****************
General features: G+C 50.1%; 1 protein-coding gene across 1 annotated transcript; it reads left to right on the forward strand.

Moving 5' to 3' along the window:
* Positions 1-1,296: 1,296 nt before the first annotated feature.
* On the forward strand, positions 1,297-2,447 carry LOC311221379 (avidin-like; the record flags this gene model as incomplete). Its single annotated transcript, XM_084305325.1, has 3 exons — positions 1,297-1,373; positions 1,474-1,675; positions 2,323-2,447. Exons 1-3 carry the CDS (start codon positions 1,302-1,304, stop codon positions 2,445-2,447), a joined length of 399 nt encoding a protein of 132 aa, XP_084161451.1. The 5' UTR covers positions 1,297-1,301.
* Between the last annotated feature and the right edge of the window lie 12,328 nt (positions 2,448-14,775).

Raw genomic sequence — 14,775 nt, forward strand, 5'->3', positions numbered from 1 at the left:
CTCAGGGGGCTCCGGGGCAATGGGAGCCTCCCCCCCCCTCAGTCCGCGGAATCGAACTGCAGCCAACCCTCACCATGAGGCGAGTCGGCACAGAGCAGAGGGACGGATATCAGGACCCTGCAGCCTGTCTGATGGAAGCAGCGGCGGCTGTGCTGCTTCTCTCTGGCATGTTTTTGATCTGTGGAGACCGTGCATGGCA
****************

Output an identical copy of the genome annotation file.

General features: G+C 50.1%; 1 protein-coding gene across 1 annotated transcript; it reads left to right on the forward strand.

Moving 5' to 3' along the window:
* Positions 1-1,296: 1,296 nt before the first annotated feature.
* On the forward strand, positions 1,297-2,447 carry LOC311221379 (avidin-like; the record flags this gene model as incomplete). Its single annotated transcript, XM_084305325.1, has 3 exons — positions 1,297-1,373; positions 1,474-1,675; positions 2,323-2,447. Exons 1-3 carry the CDS (start codon positions 1,302-1,304, stop codon positions 2,445-2,447), a joined length of 399 nt encoding a protein of 132 aa, XP_084161451.1. The 5' UTR covers positions 1,297-1,301.
* Between the last annotated feature and the right edge of the window lie 12,328 nt (positions 2,448-14,775).

Raw genomic sequence — 14,775 nt, forward strand, 5'->3', positions numbered from 1 at the left:
CTCAGGGGGCTCCGGGGCAATGGGAGCCTCCCCCCCCCTCAGTCCGCGGAATCGAACTGCAGCCAACCCTCACCATGAGGCGAGTCGGCACAGAGCAGAGGGACGGATATCAGGACCCTGCAGCCTGTCTGATGGAAGCAGCGGCGGCTGTGCTGCTTCTCTCTGGCATGTTTTTGATCTGTGGAGACCGTGCATGGCA